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Title: Structural studies of a potent Escherichia coli RNAP inhibitor T7 Gp2 and its interaction with RNAP β' subunit : an early step towards devising new antibiotics
Author: Liu, Minhao
ISNI:       0000 0004 2710 1549
Awarding Body: Imperial College London
Current Institution: Imperial College London
Date of Award: 2011
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Infection of Escherichia coli by the T7 bacteriophage leads to the rapid and selective inhibition of the host RNA polymerase (RNAP) - a multisubunit enzyme responsible for gene transcription - by a small (7 kDa) phage-encoded protein called Gp2 (Gene 2 protein). Gp2 is also a potent inhibitor of E. coli RNAP in vitro. Here, we provide the first structural insight into Gp2. The structure of Gp2 revealed a distinct separation of positive and negative surface charges on different sides of the molecule. The two highly exposed arginines are also in agreement with the mutagenesis studies, which suggested that they have an important role on the Gp2-RNAP interaction and Gp2's function. We have also provided the structural insight into a small domain of the RNAP β' subunit, the β' jaw domain, which is known from previous mutagenesis studies to possess the site for Gp2 binding. Evidence for an interaction between Gp2 and β' jaw domain were provided by Nuclear Magnetic Resonances (NMR) titration experiments. The Gp2-Jaw complex structure solved by NMR spectroscopy has largely facilitated the elucidation of Gp2's inhibition mechanism by allowing the construction of a Gp2-RNAP complex model, which also suggested other possible interaction sites between RNAP and Gp2. Furthermore, the new selective methyl labelling methods may provide experimental data for interactions between Gp2 and RNAP by NMR. RNAP has been used as an important target for broad-spectrum antibacterial therapy and for anti-tuberculosis therapy. According to the structural model of the Gp2-RNAP complex, the binding site of Gp2 is distal to the catalytic cleft, which does not overlap with the binding site of the antibiotic Rifamycin. Understanding the inhibition mechanism of Gp2 may thus open up a new route for the development of RNAP targeted antibiotics.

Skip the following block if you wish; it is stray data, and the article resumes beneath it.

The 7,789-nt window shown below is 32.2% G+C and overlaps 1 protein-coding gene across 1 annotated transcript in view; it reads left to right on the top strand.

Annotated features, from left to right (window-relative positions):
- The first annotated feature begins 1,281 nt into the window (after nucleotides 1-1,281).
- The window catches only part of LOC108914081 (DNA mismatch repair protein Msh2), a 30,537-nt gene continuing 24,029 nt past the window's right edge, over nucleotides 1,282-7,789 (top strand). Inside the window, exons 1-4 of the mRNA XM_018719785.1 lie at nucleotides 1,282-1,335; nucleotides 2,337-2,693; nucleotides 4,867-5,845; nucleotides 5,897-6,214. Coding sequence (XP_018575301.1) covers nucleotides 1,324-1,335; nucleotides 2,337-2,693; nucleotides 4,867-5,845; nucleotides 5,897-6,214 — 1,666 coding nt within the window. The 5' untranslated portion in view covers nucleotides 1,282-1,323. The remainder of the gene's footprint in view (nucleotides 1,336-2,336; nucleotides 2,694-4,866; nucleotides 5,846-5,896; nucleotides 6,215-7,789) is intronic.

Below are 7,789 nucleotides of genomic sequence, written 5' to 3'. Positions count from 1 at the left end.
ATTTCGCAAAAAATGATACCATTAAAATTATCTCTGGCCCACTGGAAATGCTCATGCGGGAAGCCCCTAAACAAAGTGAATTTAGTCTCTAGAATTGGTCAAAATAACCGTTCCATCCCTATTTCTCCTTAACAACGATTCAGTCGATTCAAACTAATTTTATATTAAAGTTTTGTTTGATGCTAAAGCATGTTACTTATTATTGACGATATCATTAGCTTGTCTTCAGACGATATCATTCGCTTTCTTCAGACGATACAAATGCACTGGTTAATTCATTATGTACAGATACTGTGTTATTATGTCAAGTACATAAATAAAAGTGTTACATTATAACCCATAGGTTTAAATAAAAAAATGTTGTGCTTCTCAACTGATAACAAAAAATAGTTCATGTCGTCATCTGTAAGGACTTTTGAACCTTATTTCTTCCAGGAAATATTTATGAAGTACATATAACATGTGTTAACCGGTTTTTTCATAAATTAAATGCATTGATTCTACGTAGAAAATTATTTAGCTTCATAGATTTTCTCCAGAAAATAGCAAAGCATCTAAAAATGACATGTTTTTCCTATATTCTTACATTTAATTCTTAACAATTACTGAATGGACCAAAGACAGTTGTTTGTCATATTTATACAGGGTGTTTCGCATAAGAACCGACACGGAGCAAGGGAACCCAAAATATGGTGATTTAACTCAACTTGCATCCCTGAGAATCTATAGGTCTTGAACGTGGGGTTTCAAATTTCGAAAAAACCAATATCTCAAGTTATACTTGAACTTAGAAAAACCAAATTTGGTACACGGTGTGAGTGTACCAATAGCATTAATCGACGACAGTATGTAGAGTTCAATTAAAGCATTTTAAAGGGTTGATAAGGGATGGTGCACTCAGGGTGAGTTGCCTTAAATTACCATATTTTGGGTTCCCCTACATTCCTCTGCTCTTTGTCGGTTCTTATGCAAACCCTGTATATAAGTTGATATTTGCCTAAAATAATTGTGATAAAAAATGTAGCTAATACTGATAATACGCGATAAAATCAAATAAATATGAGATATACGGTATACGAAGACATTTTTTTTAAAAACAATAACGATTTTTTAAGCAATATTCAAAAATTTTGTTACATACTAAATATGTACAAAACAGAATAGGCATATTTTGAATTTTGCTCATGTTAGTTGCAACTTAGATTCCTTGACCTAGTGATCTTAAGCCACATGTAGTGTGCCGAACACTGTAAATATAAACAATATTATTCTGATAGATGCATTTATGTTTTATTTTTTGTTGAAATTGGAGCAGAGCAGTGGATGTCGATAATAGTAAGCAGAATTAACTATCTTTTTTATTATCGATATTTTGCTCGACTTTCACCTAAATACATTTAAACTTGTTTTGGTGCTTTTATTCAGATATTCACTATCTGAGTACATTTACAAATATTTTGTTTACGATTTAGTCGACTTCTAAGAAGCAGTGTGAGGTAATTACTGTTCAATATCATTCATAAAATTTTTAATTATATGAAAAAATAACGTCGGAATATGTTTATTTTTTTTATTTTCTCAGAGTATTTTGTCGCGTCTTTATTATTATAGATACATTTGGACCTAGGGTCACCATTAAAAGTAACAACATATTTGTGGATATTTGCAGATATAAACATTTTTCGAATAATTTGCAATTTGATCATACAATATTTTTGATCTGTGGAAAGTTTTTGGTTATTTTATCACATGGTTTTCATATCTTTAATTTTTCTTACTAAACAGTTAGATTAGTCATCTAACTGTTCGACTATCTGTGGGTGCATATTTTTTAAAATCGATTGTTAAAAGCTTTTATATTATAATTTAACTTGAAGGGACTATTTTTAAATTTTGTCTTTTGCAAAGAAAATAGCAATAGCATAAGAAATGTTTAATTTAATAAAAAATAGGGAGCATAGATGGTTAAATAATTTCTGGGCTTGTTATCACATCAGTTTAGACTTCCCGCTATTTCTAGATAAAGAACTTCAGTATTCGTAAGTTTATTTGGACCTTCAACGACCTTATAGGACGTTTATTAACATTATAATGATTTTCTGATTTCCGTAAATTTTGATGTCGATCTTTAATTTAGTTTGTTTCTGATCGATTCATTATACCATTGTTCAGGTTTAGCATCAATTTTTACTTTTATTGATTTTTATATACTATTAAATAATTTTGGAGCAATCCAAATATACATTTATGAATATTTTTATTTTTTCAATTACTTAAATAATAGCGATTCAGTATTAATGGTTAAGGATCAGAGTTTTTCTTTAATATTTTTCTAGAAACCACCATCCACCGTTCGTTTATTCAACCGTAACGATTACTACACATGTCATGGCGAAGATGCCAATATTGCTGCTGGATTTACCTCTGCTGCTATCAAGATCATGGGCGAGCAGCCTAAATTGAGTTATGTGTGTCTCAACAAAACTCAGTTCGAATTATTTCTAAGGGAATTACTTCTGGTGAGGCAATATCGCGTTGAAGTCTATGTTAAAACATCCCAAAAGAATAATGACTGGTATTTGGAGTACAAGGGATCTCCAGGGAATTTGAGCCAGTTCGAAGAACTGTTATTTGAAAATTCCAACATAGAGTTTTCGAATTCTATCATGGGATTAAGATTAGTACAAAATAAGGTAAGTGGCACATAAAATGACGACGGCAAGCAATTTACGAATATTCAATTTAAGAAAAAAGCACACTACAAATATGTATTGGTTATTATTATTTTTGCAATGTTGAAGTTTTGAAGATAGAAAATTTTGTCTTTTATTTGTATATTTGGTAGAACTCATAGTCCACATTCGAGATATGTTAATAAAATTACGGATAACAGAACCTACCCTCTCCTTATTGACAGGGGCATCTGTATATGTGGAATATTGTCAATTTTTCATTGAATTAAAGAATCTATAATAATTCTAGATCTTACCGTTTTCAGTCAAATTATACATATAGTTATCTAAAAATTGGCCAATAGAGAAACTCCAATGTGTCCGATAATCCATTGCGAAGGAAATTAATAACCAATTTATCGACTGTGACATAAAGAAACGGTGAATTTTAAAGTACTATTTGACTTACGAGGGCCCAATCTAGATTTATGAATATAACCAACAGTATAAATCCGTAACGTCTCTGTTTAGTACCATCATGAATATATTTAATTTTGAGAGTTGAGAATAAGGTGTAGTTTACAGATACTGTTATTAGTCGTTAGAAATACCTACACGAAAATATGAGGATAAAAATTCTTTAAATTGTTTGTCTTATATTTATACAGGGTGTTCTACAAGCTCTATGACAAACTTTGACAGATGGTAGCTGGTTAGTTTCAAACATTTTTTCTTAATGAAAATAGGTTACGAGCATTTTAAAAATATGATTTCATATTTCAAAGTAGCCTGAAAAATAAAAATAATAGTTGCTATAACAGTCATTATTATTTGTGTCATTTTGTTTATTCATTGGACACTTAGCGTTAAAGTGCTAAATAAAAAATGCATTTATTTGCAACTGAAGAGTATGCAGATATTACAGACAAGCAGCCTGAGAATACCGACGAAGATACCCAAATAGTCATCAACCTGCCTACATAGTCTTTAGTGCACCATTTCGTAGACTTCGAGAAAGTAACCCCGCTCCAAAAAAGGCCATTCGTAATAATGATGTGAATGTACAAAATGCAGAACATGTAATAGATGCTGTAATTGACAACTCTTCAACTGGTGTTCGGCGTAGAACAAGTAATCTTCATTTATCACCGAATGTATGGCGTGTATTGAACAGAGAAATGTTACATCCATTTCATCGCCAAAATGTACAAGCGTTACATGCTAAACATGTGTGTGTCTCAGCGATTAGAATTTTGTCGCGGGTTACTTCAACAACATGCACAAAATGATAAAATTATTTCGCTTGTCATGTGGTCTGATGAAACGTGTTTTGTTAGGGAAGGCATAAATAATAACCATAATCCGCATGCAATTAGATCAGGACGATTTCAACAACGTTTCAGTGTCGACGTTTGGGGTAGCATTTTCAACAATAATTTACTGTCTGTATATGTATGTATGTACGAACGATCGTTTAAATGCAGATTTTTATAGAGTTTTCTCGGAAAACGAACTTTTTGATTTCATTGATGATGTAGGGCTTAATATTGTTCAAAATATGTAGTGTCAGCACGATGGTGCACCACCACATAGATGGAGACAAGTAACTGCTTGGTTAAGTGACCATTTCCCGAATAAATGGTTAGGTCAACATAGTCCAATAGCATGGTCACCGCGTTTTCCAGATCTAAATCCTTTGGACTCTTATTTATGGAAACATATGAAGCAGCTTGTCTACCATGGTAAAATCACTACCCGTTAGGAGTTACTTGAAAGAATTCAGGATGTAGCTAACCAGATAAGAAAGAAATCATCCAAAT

Supervisor: Matthews, Steve Sponsor: Not available
Qualification Name: Thesis (Ph.D.) Qualification Level: Doctoral